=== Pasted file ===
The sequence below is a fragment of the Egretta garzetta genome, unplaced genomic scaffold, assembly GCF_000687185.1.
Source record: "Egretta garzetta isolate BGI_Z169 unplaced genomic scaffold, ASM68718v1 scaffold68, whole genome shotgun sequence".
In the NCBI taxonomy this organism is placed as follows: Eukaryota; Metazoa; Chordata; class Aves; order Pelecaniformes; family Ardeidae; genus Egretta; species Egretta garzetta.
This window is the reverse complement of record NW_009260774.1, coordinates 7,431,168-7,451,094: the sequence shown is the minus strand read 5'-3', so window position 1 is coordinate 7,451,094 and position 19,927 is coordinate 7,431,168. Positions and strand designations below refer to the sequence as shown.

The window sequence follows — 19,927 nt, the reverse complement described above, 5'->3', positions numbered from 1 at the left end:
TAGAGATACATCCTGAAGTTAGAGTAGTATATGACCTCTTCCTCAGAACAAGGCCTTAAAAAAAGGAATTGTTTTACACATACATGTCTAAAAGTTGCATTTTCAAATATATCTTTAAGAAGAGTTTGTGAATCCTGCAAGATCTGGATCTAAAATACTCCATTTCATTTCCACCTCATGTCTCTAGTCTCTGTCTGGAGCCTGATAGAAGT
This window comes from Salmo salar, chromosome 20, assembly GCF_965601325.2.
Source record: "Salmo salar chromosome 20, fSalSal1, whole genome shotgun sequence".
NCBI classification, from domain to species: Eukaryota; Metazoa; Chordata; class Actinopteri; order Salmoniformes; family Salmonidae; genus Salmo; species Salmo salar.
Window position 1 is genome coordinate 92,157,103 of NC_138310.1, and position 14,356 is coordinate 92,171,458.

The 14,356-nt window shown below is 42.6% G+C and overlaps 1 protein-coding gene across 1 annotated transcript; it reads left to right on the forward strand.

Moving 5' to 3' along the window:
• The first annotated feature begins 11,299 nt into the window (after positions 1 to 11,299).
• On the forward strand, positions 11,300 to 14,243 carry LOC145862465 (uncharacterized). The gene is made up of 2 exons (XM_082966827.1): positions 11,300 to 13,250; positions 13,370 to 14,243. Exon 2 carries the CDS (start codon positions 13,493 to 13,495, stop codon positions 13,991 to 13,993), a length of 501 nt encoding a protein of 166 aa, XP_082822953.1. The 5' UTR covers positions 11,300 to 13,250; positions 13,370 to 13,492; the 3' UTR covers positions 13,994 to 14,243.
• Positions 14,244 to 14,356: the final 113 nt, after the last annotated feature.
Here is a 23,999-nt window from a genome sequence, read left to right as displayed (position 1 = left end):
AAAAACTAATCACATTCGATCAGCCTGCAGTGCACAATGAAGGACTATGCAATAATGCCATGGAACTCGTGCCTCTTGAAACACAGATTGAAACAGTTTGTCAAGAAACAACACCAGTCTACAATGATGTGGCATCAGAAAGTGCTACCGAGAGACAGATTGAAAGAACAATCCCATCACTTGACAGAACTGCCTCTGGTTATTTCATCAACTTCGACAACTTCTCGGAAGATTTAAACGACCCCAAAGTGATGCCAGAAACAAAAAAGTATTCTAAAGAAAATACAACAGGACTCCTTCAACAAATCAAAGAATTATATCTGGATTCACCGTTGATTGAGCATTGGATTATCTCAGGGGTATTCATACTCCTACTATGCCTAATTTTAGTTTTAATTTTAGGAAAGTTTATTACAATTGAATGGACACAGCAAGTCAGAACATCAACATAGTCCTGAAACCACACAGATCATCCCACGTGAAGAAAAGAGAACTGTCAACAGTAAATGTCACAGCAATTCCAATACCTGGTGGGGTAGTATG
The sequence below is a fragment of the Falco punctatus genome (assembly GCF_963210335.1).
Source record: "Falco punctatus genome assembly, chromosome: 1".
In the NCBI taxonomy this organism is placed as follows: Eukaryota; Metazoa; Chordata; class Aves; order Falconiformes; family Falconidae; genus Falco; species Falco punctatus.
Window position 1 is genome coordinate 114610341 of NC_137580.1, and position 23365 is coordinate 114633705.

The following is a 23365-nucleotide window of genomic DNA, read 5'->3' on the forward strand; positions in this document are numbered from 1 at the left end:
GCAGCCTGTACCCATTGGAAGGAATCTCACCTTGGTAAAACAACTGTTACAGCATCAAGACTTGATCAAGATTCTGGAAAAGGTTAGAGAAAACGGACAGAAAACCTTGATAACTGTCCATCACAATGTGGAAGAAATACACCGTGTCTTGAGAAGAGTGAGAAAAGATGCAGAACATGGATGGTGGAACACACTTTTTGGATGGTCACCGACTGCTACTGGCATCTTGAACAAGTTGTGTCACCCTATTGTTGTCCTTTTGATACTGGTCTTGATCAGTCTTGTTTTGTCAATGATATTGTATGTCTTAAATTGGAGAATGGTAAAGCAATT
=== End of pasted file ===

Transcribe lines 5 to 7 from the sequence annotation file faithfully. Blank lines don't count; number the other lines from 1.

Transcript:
The window sequence follows — 19,927 nt, the reverse complement described above, 5'->3', positions numbered from 1 at the left end:
TAGAGATACATCCTGAAGTTAGAGTAGTATATGACCTCTTCCTCAGAACAAGGCCTTAAAAAAAGGAATTGTTTTACACATACATGTCTAAAAGTTGCATTTTCAAATATATCTTTAAGAAGAGTTTGTGAATCCTGCAAGATCTGGATCTAAAATACTCCATTTCATTTCCACCTCATGTCTCTAGTCTCTGTCTGGAGCCTGATAGAAGT
This window comes from Salmo salar, chromosome 20, assembly GCF_965601325.2.